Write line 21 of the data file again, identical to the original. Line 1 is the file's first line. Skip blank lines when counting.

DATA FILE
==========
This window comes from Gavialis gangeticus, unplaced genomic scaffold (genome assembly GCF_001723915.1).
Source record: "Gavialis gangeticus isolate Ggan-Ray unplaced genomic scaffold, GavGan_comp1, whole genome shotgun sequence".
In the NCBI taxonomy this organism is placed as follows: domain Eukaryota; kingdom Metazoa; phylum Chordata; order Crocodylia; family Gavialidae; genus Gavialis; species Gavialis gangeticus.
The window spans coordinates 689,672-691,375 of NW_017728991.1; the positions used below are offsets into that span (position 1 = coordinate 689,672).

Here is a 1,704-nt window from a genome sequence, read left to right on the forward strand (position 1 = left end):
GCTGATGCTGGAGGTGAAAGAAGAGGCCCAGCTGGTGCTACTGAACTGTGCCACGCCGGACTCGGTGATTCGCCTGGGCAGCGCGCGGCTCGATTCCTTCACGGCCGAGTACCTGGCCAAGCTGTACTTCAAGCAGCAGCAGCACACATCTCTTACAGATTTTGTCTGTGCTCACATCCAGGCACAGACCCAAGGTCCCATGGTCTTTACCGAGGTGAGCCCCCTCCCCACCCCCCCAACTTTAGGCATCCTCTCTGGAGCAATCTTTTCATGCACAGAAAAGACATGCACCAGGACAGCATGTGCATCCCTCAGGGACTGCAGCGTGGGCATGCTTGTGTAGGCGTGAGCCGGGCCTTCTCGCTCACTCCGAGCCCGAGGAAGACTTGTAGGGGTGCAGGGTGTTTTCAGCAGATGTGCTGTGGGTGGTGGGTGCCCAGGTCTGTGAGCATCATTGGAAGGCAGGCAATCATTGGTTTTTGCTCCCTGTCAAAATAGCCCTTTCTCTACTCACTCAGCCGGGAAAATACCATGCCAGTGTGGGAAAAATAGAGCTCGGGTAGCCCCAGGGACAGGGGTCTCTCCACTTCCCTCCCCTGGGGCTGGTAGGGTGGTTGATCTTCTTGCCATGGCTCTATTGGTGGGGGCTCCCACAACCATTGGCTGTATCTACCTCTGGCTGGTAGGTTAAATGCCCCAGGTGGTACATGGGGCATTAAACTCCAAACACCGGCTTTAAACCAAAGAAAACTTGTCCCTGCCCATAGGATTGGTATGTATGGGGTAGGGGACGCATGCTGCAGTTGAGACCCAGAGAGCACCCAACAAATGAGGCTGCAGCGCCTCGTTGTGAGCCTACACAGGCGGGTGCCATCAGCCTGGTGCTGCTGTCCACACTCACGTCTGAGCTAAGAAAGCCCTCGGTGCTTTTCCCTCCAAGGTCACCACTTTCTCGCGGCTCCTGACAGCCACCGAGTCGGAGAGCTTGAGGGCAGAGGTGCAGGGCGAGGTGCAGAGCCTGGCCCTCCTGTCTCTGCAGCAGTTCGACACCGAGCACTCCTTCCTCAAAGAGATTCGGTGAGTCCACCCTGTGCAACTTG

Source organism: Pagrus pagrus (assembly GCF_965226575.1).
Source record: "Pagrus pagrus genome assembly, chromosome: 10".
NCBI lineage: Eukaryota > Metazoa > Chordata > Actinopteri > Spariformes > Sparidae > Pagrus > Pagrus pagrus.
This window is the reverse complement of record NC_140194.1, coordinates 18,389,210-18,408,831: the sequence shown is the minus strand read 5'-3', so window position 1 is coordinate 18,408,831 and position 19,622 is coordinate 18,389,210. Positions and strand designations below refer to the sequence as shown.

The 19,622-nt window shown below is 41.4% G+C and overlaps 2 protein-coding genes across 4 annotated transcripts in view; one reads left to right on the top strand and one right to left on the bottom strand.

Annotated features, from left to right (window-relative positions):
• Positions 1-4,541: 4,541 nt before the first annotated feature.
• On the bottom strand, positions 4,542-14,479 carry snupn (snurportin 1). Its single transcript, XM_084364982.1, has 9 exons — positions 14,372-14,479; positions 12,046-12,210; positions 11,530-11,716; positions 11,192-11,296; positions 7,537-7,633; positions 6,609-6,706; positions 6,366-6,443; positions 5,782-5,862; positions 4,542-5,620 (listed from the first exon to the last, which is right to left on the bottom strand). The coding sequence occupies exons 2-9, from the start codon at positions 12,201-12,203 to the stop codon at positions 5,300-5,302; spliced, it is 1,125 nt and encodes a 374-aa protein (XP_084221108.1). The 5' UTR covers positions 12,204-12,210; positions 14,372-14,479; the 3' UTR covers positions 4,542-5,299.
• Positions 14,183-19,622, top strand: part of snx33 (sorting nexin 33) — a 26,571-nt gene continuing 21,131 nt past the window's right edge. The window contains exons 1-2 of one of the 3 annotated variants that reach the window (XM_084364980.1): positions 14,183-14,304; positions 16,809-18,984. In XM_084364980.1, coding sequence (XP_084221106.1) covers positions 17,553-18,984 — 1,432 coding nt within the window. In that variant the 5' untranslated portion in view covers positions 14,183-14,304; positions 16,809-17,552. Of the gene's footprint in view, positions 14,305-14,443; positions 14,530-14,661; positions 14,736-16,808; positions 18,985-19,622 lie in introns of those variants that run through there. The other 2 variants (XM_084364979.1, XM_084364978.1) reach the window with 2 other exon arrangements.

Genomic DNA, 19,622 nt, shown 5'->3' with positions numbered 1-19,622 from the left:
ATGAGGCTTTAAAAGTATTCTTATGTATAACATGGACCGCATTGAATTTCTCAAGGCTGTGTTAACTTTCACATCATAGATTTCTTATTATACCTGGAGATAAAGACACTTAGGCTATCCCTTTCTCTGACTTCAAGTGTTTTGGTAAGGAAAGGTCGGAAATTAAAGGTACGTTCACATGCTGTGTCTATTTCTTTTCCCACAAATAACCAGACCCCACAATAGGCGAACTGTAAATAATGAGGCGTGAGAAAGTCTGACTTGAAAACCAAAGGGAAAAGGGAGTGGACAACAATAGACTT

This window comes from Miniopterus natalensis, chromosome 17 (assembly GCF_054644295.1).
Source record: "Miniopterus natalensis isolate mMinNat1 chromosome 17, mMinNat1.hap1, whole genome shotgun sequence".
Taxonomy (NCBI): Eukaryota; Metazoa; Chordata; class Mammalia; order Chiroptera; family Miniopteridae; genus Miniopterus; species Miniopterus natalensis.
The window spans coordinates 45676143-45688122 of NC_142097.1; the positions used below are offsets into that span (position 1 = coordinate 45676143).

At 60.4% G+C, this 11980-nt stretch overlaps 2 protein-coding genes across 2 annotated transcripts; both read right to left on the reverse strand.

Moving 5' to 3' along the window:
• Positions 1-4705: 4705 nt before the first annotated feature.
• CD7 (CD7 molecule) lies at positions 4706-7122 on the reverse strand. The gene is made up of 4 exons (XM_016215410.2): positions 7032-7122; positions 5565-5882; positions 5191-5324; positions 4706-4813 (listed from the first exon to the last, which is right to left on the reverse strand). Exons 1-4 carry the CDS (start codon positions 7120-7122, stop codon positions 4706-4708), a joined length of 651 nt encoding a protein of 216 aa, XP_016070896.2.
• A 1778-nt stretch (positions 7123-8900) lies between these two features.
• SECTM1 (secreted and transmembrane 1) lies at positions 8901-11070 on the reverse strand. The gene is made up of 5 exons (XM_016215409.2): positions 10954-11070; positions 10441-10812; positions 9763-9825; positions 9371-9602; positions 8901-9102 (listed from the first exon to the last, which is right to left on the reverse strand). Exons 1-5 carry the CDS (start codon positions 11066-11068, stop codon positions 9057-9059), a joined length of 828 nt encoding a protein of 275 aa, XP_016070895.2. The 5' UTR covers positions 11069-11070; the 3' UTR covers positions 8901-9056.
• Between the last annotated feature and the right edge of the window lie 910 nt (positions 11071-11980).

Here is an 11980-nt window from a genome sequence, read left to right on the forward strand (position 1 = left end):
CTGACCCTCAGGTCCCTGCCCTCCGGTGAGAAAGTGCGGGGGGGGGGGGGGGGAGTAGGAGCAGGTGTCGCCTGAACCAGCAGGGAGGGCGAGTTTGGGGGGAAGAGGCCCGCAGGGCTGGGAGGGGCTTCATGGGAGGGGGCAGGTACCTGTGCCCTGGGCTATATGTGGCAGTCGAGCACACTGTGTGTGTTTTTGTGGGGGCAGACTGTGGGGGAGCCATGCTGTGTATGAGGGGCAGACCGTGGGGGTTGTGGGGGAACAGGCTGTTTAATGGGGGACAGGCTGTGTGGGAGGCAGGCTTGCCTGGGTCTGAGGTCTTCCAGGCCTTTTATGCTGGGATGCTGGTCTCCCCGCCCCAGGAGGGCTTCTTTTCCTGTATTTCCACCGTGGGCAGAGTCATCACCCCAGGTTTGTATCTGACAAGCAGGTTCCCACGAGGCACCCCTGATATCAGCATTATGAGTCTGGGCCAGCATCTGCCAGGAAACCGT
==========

The window spans coordinates 45676143-45688122 of NC_142097.1; the positions used below are offsets into that span (position 1 = coordinate 45676143).